Measurements: History of the Kilogram
History of the Kilogram
Similar to what happened to the measurement of distances, for many centuries there were no universal unit of mass.
In most European countries, mass was given in units called "pounds" or equivalent. But the value of one pound depended on the country and on the usage.
The ancestor of the pound is the the Roman libra that was equivalent to approximately 328.9 grams. The word "libra" is the root of the French word "livre" (pound).
The English word "pound" derives
from a borrowing into Proto-Germanic of the Latin expression lībra pondō ("a pound by weight")
In England, there were different "pounds": Troy pound, tower pound, merchant's pound, London pounds, with different values from 350 to 467 grams. However, the most important pound is the "avoirdupois" pound that is around 454 grams. The word avoirdupois comes from Anglo-Norman French "aveir de peis" meaning "goods of weight", and not from modern French "avoir du poids", meaning "to have weight".
In France, various "livres" have been in use, for example the "livre esterlin" (367.1 grams) and "livre poids de marc" or "livre de Paris" (489.5 grams).
A smaller mass unit was also used in various countries: the grain. But, like the pound, it had different values: 64.8 milligrams in England, 53.1 milligrams in France.
First definition: the Kilogramme des Archives
John Wilkins in 1668 suggested that a universal mass (or weight) unit could be some well defined volume of water.
In 1793, the Commission of Weights and Measures, appointed by the French Academy of Sciences, decided that the unit of mass would be a cubic decimetre of distilled water at 0°C. It gave it the name of "grave". Two other masses were defined: the "gravet" (1/1,000 grave) and the "bar" (1,000 graves).
A temporary prototype was built in brass. It was temporary, because the exact definition of the meter was not known before 1798.
In 1793, the names grave, gravet and bar were abandoned and a simple name was used, the "gramme" (gram). The grave was 1,000 grams, or one kilogram, and the gravet was 1 gram. The brass prototype of the grave was renamed to provisional kilogram.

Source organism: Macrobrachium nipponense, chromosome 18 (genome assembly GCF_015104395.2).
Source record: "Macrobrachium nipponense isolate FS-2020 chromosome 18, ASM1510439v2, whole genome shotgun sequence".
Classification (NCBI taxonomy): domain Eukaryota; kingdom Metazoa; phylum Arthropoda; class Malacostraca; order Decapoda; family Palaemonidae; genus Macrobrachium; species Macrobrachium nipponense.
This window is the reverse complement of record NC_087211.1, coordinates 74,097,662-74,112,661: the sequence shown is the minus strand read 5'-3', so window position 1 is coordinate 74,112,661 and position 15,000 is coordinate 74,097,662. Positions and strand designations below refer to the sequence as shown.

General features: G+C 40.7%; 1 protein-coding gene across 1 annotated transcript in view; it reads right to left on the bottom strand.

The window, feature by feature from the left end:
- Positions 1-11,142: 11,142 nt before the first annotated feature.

The temperature specification of the kilogram was changed from 0°C to around 4°C, that is the temperature of the maximum density of water.
When the accurate definition of the metre was known in 1798, it was discovered that the temporary prototype was 0.09% too heavy. At the same time that the Mètre des Archives was made in 1799, a new prototype of the kilogram, replacing the temporary prototype of the grave, was made in platinum. It was also kept at the Archives of the Republic and was known as the "Kilogramme des Archives" (the Kilogram of the Archives). It will be the definition of the kilogram for almost a century.
International Prototype Kilogram
In 1879, a new kilogram prototype was made in a special alloy, 90% platinum and 10% iridium, by the London firm of Johnson Matthey. In 1883, its mass is shown to be exactly the same as the mass of the Kilogramme des Archives. And, in 1889, the new prototype became officially the new definition of the kilogram.
This prototype is known as the "IPK" or as the "Grand K". It is stored in a safe in the basement of the Pavillon de Breteuil near Paris.
International Prototype Kilogram
Several copies of the IPK have been made and distributed to the various nations of the world. These copies are designated as Knn, where 'nn' is a number.
For example, the United States has four copies: K4, K20, K79 and K85. Canada has two copies (K50 and K74), Hungary has one (K16), etc...
These copies are not exactly the same as the IPK. The difference of mass is known and checked from time to time.
For example, in 1889 it was determined that the American prototype K20 was 39 µg lighter that the IPK; in 1948 it was 19 µg lighter than the IPK and in 1999, the most recent check, it was found that its mas was indistinguishable from the mas of the IPK.
The mass of the IPK is the current definition of the kilogram in the international system of units.
Problems with the Use of a Physical Prototype
The actual mass of the IPK and of its copies changes slightly over time, for various reasons. Even though the IPK is stored in a controlled environment, it gains mass through adsorption of atmospheric contamination onto their surfaces. Consequently, from time to time, it is cleaned using a carefully designed method. But, cleaning may remove some mass.
Because the IPK is by definition the kilogram prototype, it is impossible to know if its mass has changed over the years.
What can be known are the difference of mass between the IPK and the various copies.
So, in recent years, there have been proposals to defined all the international units, including the kilogram, without the need of a physical prototype. But these proposal have not yet been adopted and the IPK, after 128 years, is still the official definition of the kilogram.